The Gray Area
Pitch Shots can Save your Short Game
In my opinion, pitching is the big gray area of golf instruction. The reason I feel this way is because it's not too hard for a good teacher to teach someone the set up and the basic technique, but to become a good pitcher, a player needs hours of practice, a good sense of creativity and a lot of finesse. Putting and chipping are small, basic strokes. Anyone can master those. The full swing is what it is. Anyone can bash away at the ball and come out with some pretty good results, but to hit one in tight to the pin from say 40-80 yards is not as easy as it looks!
A pitch is typically defined as a higher shot that comes in soft on the green and sticks with little roll. It has more time in the air and less time on the ground. Whereas a chip is typically described as the opposite. A chip is a shot that comes in low and releases, running up the pin. This is not a steadfast rule however. There are a variety of pitch shots to learn and some may resemble a chip or fall between the two. There are high, medium and low trajectory shots. The variety of pitches include but are not limited to:
- The Flop Shot - a very high trajectory, super soft shot that sticks when it hits the green with almost no roll.
- The Hinge and Hold - a medium trajectory shot that is about half carry, half roll.
- The High Pitch - a high trajectory shot that is about 2/3 carry, 1/3 roll.
- The Stinger - a low trajectory running shot hit from out in the fairway that stays low and rolls up to the pin.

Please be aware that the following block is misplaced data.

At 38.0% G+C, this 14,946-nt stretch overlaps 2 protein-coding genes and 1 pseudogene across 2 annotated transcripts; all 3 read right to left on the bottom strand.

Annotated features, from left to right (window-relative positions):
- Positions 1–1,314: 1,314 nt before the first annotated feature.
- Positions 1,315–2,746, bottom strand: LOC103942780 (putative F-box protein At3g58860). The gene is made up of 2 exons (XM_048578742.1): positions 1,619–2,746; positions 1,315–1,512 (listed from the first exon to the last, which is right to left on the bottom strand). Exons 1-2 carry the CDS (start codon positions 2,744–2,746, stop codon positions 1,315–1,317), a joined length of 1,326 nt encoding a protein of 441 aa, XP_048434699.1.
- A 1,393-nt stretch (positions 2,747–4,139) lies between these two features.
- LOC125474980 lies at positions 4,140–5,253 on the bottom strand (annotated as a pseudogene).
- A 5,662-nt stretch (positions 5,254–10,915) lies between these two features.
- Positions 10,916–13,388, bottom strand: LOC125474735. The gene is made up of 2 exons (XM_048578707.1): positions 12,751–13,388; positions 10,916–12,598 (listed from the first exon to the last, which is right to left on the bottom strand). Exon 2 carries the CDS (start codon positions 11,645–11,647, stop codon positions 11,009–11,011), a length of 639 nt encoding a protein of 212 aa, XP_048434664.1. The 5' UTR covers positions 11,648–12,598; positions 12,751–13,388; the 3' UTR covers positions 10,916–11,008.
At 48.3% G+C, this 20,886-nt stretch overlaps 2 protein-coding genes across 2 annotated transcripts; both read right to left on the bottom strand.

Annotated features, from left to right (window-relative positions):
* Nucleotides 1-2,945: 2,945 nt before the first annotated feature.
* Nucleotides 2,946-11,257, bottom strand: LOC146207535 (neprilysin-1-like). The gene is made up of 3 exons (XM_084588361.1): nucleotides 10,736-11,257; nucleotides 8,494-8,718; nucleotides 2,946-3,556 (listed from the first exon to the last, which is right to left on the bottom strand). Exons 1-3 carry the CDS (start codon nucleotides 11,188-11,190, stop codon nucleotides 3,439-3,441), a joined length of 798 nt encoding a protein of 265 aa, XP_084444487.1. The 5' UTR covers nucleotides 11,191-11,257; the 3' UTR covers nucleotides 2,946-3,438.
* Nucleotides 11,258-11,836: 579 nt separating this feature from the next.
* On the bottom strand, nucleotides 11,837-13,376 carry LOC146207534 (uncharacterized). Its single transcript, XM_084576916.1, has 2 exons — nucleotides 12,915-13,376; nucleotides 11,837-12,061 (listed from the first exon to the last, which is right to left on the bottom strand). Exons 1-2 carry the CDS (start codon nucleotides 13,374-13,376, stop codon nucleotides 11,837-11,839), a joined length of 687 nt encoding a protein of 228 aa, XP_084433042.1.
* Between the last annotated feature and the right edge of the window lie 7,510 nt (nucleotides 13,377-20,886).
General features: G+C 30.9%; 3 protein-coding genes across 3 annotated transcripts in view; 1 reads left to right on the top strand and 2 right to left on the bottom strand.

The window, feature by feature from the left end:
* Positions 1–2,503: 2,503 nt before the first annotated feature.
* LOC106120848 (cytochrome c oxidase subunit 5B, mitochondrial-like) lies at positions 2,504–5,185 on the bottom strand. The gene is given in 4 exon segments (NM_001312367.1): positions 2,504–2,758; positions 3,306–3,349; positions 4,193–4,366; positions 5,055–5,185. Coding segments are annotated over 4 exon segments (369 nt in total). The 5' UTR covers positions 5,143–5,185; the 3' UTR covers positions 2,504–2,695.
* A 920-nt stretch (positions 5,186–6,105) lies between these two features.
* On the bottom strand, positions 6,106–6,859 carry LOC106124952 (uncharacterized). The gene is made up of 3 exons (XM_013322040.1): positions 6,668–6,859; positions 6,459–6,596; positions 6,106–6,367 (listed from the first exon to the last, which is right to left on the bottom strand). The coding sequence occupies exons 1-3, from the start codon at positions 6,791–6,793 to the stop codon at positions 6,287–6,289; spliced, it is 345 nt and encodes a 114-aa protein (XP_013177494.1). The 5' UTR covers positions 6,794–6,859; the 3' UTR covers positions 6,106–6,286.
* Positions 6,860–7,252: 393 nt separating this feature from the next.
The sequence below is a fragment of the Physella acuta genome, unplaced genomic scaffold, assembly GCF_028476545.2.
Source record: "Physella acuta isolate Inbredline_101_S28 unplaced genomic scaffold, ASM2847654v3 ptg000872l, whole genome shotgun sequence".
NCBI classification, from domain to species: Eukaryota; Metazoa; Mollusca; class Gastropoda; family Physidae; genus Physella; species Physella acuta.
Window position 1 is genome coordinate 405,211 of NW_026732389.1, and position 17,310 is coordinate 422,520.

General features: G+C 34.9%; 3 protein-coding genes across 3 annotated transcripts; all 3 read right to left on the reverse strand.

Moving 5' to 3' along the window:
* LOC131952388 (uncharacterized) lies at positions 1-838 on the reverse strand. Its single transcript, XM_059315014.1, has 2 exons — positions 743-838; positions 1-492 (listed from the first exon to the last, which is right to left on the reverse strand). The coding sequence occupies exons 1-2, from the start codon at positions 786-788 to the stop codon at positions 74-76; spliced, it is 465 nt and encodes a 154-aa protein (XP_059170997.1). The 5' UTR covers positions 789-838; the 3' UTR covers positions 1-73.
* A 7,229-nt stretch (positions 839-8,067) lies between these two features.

100 Yards and In
A golfer needs to learn all of these shots to have a heavy arsenal when under 100 yards and that requires not only good instruction, but a lot of practice time. As with all shots in golf there are varying and conflicting lessons on how to execute a pitch shot. Some instructors advocate a low finish while others advocate high. Some advocate leaning left while others say stay centered. These are just a couple of examples of why this can be confusing for the average player. The best thing to do is to find what works for you and stick to it. I'm a firm believer in having about 3 basic shots you can go to for different distances and for when you are under pressure. These are your fall back shots. Once you master these, it's time to experiment and test your skills. The more types of shots you are able to hit from under 100 yards the lower your scores will be. You will be able to pull off the ideal shot for the situation at hand.
Maria Palozola is a member of the LPGA and has participated in multiple LPGA Tour events. She has provided instruction to thousands of students in the past 20+ years and has won multiple teaching awards from the LPGA, Golf Digest, and Golf Magazine including being ranked as one of the top 50 female instructors in the world.